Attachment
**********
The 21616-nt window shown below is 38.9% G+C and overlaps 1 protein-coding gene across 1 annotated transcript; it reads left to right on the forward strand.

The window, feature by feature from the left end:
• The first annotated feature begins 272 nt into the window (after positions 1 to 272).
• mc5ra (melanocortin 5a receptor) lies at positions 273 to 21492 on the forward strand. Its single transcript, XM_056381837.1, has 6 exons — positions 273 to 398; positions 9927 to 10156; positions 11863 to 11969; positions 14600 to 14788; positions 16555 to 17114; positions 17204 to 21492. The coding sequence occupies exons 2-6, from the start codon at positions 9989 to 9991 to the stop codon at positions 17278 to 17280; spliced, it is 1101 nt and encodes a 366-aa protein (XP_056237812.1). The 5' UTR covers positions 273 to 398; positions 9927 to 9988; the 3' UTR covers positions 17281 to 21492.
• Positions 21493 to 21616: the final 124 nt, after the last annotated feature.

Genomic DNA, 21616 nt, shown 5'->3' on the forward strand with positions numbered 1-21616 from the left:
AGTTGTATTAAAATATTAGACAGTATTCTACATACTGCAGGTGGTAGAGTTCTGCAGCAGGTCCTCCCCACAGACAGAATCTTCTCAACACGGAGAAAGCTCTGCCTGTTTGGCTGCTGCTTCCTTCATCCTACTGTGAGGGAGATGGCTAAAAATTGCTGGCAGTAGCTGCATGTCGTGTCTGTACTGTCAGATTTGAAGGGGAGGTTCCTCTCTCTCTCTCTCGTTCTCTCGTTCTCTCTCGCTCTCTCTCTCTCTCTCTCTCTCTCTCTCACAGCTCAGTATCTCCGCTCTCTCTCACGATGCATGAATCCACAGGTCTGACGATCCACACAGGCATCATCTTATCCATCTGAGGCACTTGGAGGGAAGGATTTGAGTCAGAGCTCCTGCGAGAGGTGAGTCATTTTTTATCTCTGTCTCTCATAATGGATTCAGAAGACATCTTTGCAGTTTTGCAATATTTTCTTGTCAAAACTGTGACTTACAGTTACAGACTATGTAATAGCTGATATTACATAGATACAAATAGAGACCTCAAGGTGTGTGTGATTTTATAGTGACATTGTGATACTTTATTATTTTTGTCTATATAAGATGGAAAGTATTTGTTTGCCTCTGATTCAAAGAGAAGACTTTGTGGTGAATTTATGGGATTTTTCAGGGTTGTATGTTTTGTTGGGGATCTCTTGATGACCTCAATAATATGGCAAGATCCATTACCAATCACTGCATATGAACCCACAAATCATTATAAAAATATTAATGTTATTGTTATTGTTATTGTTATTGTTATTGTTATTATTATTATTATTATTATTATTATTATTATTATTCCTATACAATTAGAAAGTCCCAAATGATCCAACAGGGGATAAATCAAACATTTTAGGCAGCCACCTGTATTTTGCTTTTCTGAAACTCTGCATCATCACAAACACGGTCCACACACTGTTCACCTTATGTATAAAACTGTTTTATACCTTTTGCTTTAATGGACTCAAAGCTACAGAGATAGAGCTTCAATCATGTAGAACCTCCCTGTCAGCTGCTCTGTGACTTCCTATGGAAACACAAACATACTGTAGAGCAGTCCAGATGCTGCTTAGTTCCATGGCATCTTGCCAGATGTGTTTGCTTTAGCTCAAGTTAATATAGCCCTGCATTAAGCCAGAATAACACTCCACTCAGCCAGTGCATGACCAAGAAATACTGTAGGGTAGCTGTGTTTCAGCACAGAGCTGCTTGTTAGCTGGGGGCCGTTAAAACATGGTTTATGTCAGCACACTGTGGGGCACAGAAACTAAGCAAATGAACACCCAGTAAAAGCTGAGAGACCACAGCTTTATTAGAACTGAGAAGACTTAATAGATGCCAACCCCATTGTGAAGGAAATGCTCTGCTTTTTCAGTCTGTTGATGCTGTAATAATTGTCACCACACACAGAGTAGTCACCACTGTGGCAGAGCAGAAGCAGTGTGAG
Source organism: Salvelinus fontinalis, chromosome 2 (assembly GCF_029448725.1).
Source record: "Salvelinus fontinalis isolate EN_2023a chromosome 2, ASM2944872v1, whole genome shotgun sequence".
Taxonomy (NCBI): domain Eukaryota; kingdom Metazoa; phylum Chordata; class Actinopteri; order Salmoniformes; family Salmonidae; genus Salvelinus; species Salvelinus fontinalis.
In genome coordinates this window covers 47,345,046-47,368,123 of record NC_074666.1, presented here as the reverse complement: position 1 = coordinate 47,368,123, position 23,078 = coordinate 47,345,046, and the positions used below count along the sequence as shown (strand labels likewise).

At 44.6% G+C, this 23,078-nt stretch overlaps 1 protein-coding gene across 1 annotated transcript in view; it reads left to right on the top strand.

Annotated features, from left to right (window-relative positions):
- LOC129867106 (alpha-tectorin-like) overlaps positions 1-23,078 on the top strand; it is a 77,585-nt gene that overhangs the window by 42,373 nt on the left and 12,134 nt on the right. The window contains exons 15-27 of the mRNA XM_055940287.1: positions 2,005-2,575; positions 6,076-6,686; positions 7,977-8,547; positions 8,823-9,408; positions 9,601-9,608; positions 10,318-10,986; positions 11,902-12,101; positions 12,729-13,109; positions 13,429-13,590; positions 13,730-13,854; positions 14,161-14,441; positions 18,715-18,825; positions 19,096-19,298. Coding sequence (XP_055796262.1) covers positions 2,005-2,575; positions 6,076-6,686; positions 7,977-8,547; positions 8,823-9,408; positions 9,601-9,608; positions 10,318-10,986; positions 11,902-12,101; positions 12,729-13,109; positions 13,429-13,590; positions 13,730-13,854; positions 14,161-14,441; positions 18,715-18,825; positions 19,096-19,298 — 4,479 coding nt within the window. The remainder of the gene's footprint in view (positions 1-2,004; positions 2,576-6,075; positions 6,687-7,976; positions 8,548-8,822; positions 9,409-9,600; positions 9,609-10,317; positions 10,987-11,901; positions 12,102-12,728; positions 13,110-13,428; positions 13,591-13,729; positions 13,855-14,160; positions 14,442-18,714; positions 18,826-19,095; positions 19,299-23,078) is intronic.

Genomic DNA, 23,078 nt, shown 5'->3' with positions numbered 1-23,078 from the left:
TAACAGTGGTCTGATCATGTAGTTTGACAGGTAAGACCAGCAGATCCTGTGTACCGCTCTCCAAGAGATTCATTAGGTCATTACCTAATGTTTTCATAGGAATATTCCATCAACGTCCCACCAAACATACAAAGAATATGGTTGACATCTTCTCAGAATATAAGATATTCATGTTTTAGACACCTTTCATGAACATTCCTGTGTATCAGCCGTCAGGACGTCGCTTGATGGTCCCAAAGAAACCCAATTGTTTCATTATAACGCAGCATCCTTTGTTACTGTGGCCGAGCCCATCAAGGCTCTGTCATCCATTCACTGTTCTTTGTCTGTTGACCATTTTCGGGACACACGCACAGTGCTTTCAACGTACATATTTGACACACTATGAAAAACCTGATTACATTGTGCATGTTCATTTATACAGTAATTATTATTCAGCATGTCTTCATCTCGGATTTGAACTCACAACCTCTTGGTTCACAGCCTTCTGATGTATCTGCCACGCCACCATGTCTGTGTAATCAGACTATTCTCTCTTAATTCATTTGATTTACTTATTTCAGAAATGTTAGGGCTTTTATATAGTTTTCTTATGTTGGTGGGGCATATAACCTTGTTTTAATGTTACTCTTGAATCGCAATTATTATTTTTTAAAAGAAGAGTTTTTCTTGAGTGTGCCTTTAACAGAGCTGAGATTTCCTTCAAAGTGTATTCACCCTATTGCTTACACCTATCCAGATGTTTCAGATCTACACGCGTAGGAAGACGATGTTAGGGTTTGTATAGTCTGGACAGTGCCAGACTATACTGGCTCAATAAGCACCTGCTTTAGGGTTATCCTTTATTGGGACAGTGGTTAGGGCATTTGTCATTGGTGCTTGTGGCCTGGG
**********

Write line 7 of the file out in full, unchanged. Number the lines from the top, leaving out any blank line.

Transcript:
AGTTGTATTAAAATATTAGACAGTATTCTACATACTGCAGGTGGTAGAGTTCTGCAGCAGGTCCTCCCCACAGACAGAATCTTCTCAACACGGAGAAAGCTCTGCCTGTTTGGCTGCTGCTTCCTTCATCCTACTGTGAGGGAGATGGCTAAAAATTGCTGGCAGTAGCTGCATGTCGTGTCTGTACTGTCAGATTTGAAGGGGAGGTTCCTCTCTCTCTCTCTCGTTCTCTCGTTCTCTCTCGCTCTCTCTCTCTCTCTCTCTCTCTCTCTCACAGCTCAGTATCTCCGCTCTCTCTCACGATGCATGAATCCACAGGTCTGACGATCCACACAGGCATCATCTTATCCATCTGAGGCACTTGGAGGGAAGGATTTGAGTCAGAGCTCCTGCGAGAGGTGAGTCATTTTTTATCTCTGTCTCTCATAATGGATTCAGAAGACATCTTTGCAGTTTTGCAATATTTTCTTGTCAAAACTGTGACTTACAGTTACAGACTATGTAATAGCTGATATTACATAGATACAAATAGAGACCTCAAGGTGTGTGTGATTTTATAGTGACATTGTGATACTTTATTATTTTTGTCTATATAAGATGGAAAGTATTTGTTTGCCTCTGATTCAAAGAGAAGACTTTGTGGTGAATTTATGGGATTTTTCAGGGTTGTATGTTTTGTTGGGGATCTCTTGATGACCTCAATAATATGGCAAGATCCATTACCAATCACTGCATATGAACCCACAAATCATTATAAAAATATTAATGTTATTGTTATTGTTATTGTTATTGTTATTGTTATTATTATTATTATTATTATTATTATTATTATTATTCCTATACAATTAGAAAGTCCCAAATGATCCAACAGGGGATAAATCAAACATTTTAGGCAGCCACCTGTATTTTGCTTTTCTGAAACTCTGCATCATCACAAACACGGTCCACACACTGTTCACCTTATGTATAAAACTGTTTTATACCTTTTGCTTTAATGGACTCAAAGCTACAGAGATAGAGCTTCAATCATGTAGAACCTCCCTGTCAGCTGCTCTGTGACTTCCTATGGAAACACAAACATACTGTAGAGCAGTCCAGATGCTGCTTAGTTCCATGGCATCTTGCCAGATGTGTTTGCTTTAGCTCAAGTTAATATAGCCCTGCATTAAGCCAGAATAACACTCCACTCAGCCAGTGCATGACCAAGAAATACTGTAGGGTAGCTGTGTTTCAGCACAGAGCTGCTTGTTAGCTGGGGGCCGTTAAAACATGGTTTATGTCAGCACACTGTGGGGCACAGAAACTAAGCAAATGAACACCCAGTAAAAGCTGAGAGACCACAGCTTTATTAGAACTGAGAAGACTTAATAGATGCCAACCCCATTGTGAAGGAAATGCTCTGCTTTTTCAGTCTGTTGATGCTGTAATAATTGTCACCACACACAGAGTAGTCACCACTGTGGCAGAGCAGAAGCAGTGTGAG